University of Montana on a Mission

The University of Montana in Missoula will forge through opposition of its biomass gasifier, confident in its benefits.
By Lisa Gibson | July 28, 2011

Dealing with project opponents has become a staple of biomass project development in the U.S., and a plan at the University of Montana in Missoula is no exception. The school’s combined-heat-and-power (CHP) biomass gasification plant will reduce its carbon footprint by about 22 percent, or about 11,000 tons per year, but the Missoula County Air Quality Advisory Council doesn’t appear to be satisfied.

The citizen group advises the more powerful county Air Pollution Control Board, which has the authority to set regulations and would hear any appeals to the project’s air permit that was granted in June, but is subject to administrative appeals. The council urged the board to take whatever measures are possible to prevent or control air pollution. The board, however, denied a request to discuss the project, citing its responsibility to remain impartial should the project come before it in the appellate process. “The advisory council wanted the pollution control board to oppose the project,” says Tom Javins, university associate director for utilities and project manager. “But the Air Pollution Control Board cannot issue an opinion not backed by law or regulations.”

In a letter, the council outlined three specific concerns: twice the production of nitrogen oxide compared with natural gas; the area’s already high particulate matter (PM) emissions; and the project undermining efforts Missoula citizens have made to improve air quality by complying with restrictions on wood-burning home appliances.

“Their role is to improve the air quality in the Missoula County area,” Javins says of the advisory council. “So any change that doesn’t improve air quality, they don’t want to see.” But the dispersion models clearly show that while stack emissions will be larger in some areas than that of natural gas boilers, the effects to people on the ground are far less, he emphasizes. “There are two sides to the story and they, by and large, are only looking at one side.”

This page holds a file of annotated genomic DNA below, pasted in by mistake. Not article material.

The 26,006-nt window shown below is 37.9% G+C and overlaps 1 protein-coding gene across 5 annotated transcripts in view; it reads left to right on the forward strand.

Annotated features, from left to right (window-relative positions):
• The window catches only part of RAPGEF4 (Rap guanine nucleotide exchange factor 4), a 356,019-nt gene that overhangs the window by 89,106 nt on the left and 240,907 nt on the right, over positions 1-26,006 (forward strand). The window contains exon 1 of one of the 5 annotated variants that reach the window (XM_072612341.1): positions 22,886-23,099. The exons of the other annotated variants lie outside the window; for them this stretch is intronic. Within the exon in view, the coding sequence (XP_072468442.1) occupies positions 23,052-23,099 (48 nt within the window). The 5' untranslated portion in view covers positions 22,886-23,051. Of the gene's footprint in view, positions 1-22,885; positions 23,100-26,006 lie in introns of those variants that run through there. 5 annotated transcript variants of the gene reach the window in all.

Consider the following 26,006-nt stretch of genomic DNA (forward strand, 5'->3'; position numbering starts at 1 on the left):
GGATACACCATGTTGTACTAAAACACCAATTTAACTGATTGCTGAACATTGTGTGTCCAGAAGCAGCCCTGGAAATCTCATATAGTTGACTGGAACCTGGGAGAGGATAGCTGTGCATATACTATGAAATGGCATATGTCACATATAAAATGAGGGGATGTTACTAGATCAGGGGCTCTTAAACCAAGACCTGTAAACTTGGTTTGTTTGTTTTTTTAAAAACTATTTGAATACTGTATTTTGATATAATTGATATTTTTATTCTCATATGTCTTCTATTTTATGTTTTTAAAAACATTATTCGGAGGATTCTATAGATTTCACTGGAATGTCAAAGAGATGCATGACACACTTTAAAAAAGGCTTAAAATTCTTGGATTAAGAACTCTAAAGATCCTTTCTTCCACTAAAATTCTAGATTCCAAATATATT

The $16 million plant will employ a Nexterra Systems Corp. gasifier and will consume about 15,500 bone dry tons per year of woody biomass. It’s expected to be operational in the second quarter of 2013, producing 700 kilowatts of power and 34,000 pounds of heat per hour. In addition, the university will incorporate the gasification system into the curriculum for the College of Technology’s energy technician and forestry programs.

The university is undeterred by the opposition and Javins is confident the project will move ahead as planned. “In addition to the air permitting process, we’re doing an environmental assessment under the Montana Environmental Policy Act,” he says, adding that the advisory council’s comments will be considered. “If there are any significant impacts that we can mitigate in the design, we will do that.”

The project is already designed to employ a noncatalytic nitrogen oxide reduction system and electrostatic precipitator to reduce PM, and Javins says the project would have met permitting requirements without either. “So we’re putting our best foot forward to have as clean a system as possible for the air shed in Missoula,” he says. “The appeals will probably not find much ground to stand on.”

—Lisa Gibson